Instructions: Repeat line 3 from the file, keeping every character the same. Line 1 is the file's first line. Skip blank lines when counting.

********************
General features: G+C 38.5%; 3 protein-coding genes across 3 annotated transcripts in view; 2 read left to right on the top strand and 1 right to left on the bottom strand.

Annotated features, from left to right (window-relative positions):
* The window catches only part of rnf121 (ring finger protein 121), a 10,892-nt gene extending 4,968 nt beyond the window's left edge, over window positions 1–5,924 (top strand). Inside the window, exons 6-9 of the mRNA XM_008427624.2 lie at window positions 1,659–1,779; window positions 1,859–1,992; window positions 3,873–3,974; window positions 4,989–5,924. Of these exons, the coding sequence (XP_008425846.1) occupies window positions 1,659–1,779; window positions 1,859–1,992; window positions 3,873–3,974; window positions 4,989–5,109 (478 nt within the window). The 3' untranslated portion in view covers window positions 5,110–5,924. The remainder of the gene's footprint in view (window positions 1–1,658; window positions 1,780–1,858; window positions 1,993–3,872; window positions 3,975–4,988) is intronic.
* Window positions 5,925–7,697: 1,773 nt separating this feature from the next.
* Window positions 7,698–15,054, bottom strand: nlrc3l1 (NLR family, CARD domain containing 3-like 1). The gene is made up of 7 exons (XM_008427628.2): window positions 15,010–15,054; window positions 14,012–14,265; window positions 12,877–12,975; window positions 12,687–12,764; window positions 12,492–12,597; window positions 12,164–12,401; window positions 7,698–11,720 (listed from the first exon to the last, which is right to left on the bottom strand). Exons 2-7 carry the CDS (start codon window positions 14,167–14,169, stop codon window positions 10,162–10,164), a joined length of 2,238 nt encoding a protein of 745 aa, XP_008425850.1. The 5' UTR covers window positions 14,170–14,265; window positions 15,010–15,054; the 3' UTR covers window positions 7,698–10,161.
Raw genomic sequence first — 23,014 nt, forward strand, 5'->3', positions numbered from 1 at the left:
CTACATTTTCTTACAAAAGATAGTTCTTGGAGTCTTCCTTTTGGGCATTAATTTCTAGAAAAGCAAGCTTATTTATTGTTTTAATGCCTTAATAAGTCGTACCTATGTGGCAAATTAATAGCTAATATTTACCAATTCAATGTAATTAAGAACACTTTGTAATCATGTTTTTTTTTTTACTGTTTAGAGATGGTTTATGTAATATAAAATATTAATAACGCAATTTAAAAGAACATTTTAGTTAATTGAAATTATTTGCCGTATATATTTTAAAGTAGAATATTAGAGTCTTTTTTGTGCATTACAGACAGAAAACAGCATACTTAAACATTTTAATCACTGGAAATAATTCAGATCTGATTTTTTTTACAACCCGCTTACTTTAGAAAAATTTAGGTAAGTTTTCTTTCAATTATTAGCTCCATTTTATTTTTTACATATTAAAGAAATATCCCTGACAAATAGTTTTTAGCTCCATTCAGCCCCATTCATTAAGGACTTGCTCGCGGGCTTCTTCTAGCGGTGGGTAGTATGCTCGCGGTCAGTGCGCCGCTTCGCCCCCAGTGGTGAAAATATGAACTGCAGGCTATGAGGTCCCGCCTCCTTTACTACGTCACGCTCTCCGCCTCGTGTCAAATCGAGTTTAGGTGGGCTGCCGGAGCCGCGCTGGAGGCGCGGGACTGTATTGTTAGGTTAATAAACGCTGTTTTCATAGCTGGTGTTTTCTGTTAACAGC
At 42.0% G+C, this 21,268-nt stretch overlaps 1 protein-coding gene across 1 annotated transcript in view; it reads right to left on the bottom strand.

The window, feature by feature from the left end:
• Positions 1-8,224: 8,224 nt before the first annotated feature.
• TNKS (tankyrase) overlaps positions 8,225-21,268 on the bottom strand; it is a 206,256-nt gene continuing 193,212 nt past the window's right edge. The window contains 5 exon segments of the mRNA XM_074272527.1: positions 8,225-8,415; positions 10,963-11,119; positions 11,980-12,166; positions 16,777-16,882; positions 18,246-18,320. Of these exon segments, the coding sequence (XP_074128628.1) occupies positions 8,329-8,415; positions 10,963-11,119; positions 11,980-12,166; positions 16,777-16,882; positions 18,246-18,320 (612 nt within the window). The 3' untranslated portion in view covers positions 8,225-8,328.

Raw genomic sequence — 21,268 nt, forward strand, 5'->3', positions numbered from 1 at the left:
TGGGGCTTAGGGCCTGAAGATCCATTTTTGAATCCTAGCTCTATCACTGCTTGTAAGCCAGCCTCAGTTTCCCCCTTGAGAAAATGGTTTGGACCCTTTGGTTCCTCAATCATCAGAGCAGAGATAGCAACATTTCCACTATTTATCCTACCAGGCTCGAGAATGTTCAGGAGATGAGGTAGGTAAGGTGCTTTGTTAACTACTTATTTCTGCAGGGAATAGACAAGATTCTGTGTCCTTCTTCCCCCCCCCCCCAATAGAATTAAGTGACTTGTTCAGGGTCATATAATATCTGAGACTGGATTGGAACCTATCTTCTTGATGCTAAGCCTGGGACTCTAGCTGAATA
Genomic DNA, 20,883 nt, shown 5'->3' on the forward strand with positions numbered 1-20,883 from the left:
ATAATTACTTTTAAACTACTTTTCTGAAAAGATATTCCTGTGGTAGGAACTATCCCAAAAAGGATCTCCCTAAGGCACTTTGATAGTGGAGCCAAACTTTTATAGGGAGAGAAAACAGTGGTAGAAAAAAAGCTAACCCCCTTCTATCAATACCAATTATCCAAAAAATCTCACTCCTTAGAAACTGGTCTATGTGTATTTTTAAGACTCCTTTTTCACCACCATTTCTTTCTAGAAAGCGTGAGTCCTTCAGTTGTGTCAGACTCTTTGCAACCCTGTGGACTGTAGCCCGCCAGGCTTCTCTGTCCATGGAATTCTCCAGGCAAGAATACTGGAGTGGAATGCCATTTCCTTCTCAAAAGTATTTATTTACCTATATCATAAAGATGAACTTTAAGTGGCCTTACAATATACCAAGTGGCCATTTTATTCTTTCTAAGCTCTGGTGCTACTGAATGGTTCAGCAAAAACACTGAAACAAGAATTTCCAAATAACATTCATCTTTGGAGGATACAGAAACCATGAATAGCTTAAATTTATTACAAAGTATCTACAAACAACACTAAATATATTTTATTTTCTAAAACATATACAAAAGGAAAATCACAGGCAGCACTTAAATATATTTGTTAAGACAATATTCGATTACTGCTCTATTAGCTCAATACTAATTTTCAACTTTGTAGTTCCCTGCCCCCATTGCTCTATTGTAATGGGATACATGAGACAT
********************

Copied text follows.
* The window catches only part of rnf121 (ring finger protein 121), a 10,892-nt gene extending 4,968 nt beyond the window's left edge, over window positions 1–5,924 (top strand). Inside the window, exons 6-9 of the mRNA XM_008427624.2 lie at window positions 1,659–1,779; window positions 1,859–1,992; window positions 3,873–3,974; window positions 4,989–5,924. Of these exons, the coding sequence (XP_008425846.1) occupies window positions 1,659–1,779; window positions 1,859–1,992; window positions 3,873–3,974; window positions 4,989–5,109 (478 nt within the window). The 3' untranslated portion in view covers window positions 5,110–5,924. The remainder of the gene's footprint in view (window positions 1–1,658; window positions 1,780–1,858; window positions 1,993–3,872; window positions 3,975–4,988) is intronic.